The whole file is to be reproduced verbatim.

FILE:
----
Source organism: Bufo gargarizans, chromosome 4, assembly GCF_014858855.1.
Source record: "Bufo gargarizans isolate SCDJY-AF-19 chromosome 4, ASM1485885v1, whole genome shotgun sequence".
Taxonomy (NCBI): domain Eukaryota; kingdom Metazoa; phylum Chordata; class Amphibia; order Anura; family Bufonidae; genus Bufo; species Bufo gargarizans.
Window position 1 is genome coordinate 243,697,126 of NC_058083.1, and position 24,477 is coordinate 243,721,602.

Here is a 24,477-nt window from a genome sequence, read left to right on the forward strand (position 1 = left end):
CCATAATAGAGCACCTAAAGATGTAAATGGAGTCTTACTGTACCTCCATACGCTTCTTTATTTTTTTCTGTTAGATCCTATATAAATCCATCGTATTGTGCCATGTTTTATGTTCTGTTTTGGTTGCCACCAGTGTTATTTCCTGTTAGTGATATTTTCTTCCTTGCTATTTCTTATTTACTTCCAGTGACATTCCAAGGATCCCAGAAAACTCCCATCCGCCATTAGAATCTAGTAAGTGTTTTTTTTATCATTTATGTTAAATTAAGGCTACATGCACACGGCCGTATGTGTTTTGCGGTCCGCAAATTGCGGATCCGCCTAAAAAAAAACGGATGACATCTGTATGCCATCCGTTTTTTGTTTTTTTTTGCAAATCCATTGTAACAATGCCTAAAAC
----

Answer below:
Source organism: Bufo gargarizans, chromosome 4, assembly GCF_014858855.1.
Source record: "Bufo gargarizans isolate SCDJY-AF-19 chromosome 4, ASM1485885v1, whole genome shotgun sequence".
Taxonomy (NCBI): domain Eukaryota; kingdom Metazoa; phylum Chordata; class Amphibia; order Anura; family Bufonidae; genus Bufo; species Bufo gargarizans.
Window position 1 is genome coordinate 243,697,126 of NC_058083.1, and position 24,477 is coordinate 243,721,602.

Here is a 24,477-nt window from a genome sequence, read left to right on the forward strand (position 1 = left end):
CCATAATAGAGCACCTAAAGATGTAAATGGAGTCTTACTGTACCTCCATACGCTTCTTTATTTTTTTCTGTTAGATCCTATATAAATCCATCGTATTGTGCCATGTTTTATGTTCTGTTTTGGTTGCCACCAGTGTTATTTCCTGTTAGTGATATTTTCTTCCTTGCTATTTCTTATTTACTTCCAGTGACATTCCAAGGATCCCAGAAAACTCCCATCCGCCATTAGAATCTAGTAAGTGTTTTTTTTATCATTTATGTTAAATTAAGGCTACATGCACACGGCCGTATGTGTTTTGCGGTCCGCAAATTGCGGATCCGCCTAAAAAAAAACGGATGACATCTGTATGCCATCCGTTTTTTGTTTTTTTTTGCAAATCCATTGTAACAATGCCTAAAAC